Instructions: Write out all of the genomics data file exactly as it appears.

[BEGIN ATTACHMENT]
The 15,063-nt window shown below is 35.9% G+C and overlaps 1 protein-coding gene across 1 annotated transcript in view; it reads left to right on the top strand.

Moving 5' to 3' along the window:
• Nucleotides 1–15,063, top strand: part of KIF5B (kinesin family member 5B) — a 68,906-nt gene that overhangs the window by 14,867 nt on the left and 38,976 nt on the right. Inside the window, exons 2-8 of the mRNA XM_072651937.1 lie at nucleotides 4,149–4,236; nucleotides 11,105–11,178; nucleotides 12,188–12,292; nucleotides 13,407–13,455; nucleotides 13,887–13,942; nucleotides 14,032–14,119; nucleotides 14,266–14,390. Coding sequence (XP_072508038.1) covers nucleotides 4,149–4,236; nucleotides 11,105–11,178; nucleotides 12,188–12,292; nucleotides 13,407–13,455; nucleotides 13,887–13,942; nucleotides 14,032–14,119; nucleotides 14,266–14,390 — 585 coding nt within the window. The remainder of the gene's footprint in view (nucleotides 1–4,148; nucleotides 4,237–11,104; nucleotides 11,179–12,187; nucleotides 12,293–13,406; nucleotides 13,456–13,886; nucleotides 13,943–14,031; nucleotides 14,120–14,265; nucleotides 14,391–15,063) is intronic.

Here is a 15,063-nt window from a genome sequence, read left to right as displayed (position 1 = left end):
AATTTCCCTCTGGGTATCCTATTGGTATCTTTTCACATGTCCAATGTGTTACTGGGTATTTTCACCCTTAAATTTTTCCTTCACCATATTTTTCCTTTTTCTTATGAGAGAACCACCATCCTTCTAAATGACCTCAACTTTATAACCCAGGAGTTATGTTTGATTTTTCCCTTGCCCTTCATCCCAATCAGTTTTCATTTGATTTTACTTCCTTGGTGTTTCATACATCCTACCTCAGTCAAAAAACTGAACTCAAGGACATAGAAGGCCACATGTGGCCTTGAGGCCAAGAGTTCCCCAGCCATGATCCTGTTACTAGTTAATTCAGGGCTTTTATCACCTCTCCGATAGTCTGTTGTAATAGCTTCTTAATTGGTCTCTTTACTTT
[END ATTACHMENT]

The 15,063-nt window shown below is 35.9% G+C and overlaps 1 protein-coding gene across 1 annotated transcript in view; it reads left to right on the top strand.

Moving 5' to 3' along the window:
• Nucleotides 1–15,063, top strand: part of KIF5B (kinesin family member 5B) — a 68,906-nt gene that overhangs the window by 14,867 nt on the left and 38,976 nt on the right. Inside the window, exons 2-8 of the mRNA XM_072651937.1 lie at nucleotides 4,149–4,236; nucleotides 11,105–11,178; nucleotides 12,188–12,292; nucleotides 13,407–13,455; nucleotides 13,887–13,942; nucleotides 14,032–14,119; nucleotides 14,266–14,390. Coding sequence (XP_072508038.1) covers nucleotides 4,149–4,236; nucleotides 11,105–11,178; nucleotides 12,188–12,292; nucleotides 13,407–13,455; nucleotides 13,887–13,942; nucleotides 14,032–14,119; nucleotides 14,266–14,390 — 585 coding nt within the window. The remainder of the gene's footprint in view (nucleotides 1–4,148; nucleotides 4,237–11,104; nucleotides 11,179–12,187; nucleotides 12,293–13,406; nucleotides 13,456–13,886; nucleotides 13,943–14,031; nucleotides 14,120–14,265; nucleotides 14,391–15,063) is intronic.

Here is a 15,063-nt window from a genome sequence, read left to right as displayed (position 1 = left end):
AATTTCCCTCTGGGTATCCTATTGGTATCTTTTCACATGTCCAATGTGTTACTGGGTATTTTCACCCTTAAATTTTTCCTTCACCATATTTTTCCTTTTTCTTATGAGAGAACCACCATCCTTCTAAATGACCTCAACTTTATAACCCAGGAGTTATGTTTGATTTTTCCCTTGCCCTTCATCCCAATCAGTTTTCATTTGATTTTACTTCCTTGGTGTTTCATACATCCTACCTCAGTCAAAAAACTGAACTCAAGGACATAGAAGGCCACATGTGGCCTTGAGGCCAAGAGTTCCCCAGCCATGATCCTGTTACTAGTTAATTCAGGGCTTTTATCACCTCTCCGATAGTCTGTTGTAATAGCTTCTTAATTGGTCTCTTTACTTT